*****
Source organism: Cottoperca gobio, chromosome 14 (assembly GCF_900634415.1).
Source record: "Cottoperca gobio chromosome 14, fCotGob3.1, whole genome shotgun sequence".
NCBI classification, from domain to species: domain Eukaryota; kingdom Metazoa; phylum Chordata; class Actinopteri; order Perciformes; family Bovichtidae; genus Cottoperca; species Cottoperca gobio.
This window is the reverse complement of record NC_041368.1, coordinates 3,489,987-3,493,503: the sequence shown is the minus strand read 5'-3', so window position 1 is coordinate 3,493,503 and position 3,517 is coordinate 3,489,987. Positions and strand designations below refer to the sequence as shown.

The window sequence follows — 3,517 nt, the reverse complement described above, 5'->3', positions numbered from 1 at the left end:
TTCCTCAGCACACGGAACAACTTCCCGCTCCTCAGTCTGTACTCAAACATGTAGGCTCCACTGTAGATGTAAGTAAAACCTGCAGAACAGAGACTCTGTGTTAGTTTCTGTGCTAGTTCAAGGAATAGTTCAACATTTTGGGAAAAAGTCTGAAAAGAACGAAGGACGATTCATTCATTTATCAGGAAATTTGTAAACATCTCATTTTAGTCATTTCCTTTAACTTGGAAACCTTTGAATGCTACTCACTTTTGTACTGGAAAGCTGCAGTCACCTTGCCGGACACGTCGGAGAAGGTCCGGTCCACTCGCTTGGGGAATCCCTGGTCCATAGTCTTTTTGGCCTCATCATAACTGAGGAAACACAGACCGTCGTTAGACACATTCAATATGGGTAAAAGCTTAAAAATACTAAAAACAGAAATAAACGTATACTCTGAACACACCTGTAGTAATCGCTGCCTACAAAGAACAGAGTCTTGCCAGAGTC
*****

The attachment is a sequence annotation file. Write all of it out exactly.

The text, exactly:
Source organism: Cottoperca gobio, chromosome 14 (assembly GCF_900634415.1).
Source record: "Cottoperca gobio chromosome 14, fCotGob3.1, whole genome shotgun sequence".
NCBI classification, from domain to species: domain Eukaryota; kingdom Metazoa; phylum Chordata; class Actinopteri; order Perciformes; family Bovichtidae; genus Cottoperca; species Cottoperca gobio.
This window is the reverse complement of record NC_041368.1, coordinates 3,489,987-3,493,503: the sequence shown is the minus strand read 5'-3', so window position 1 is coordinate 3,493,503 and position 3,517 is coordinate 3,489,987. Positions and strand designations below refer to the sequence as shown.

The window sequence follows — 3,517 nt, the reverse complement described above, 5'->3', positions numbered from 1 at the left end:
TTCCTCAGCACACGGAACAACTTCCCGCTCCTCAGTCTGTACTCAAACATGTAGGCTCCACTGTAGATGTAAGTAAAACCTGCAGAACAGAGACTCTGTGTTAGTTTCTGTGCTAGTTCAAGGAATAGTTCAACATTTTGGGAAAAAGTCTGAAAAGAACGAAGGACGATTCATTCATTTATCAGGAAATTTGTAAACATCTCATTTTAGTCATTTCCTTTAACTTGGAAACCTTTGAATGCTACTCACTTTTGTACTGGAAAGCTGCAGTCACCTTGCCGGACACGTCGGAGAAGGTCCGGTCCACTCGCTTGGGGAATCCCTGGTCCATAGTCTTTTTGGCCTCATCATAACTGAGGAAACACAGACCGTCGTTAGACACATTCAATATGGGTAAAAGCTTAAAAATACTAAAAACAGAAATAAACGTATACTCTGAACACACCTGTAGTAATCGCTGCCTACAAAGAACAGAGTCTTGCCAGAGTC